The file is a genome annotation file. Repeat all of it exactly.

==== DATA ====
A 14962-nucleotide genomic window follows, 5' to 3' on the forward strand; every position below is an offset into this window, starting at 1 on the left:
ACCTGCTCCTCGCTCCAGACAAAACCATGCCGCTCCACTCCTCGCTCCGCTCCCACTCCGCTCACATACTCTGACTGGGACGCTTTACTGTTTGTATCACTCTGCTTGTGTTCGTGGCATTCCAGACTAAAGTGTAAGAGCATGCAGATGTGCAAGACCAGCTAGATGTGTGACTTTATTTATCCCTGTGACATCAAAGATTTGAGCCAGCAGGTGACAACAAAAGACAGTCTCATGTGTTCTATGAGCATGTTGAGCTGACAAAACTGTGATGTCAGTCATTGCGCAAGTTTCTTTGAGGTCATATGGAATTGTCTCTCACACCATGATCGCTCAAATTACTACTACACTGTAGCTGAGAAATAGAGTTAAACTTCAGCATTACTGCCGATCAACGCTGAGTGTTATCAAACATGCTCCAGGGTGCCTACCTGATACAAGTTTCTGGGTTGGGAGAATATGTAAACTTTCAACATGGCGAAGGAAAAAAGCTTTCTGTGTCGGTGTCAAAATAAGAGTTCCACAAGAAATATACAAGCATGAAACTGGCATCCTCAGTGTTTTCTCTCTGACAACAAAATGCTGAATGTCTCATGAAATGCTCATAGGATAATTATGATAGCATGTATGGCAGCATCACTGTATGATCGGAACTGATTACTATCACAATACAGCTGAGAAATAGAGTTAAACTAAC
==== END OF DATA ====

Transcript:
A 14962-nucleotide genomic window follows, 5' to 3' on the forward strand; every position below is an offset into this window, starting at 1 on the left:
ACCTGCTCCTCGCTCCAGACAAAACCATGCCGCTCCACTCCTCGCTCCGCTCCCACTCCGCTCACATACTCTGACTGGGACGCTTTACTGTTTGTATCACTCTGCTTGTGTTCGTGGCATTCCAGACTAAAGTGTAAGAGCATGCAGATGTGCAAGACCAGCTAGATGTGTGACTTTATTTATCCCTGTGACATCAAAGATTTGAGCCAGCAGGTGACAACAAAAGACAGTCTCATGTGTTCTATGAGCATGTTGAGCTGACAAAACTGTGATGTCAGTCATTGCGCAAGTTTCTTTGAGGTCATATGGAATTGTCTCTCACACCATGATCGCTCAAATTACTACTACACTGTAGCTGAGAAATAGAGTTAAACTTCAGCATTACTGCCGATCAACGCTGAGTGTTATCAAACATGCTCCAGGGTGCCTACCTGATACAAGTTTCTGGGTTGGGAGAATATGTAAACTTTCAACATGGCGAAGGAAAAAAGCTTTCTGTGTCGGTGTCAAAATAAGAGTTCCACAAGAAATATACAAGCATGAAACTGGCATCCTCAGTGTTTTCTCTCTGACAACAAAATGCTGAATGTCTCATGAAATGCTCATAGGATAATTATGATAGCATGTATGGCAGCATCACTGTATGATCGGAACTGATTACTATCACAATACAGCTGAGAAATAGAGTTAAACTAAC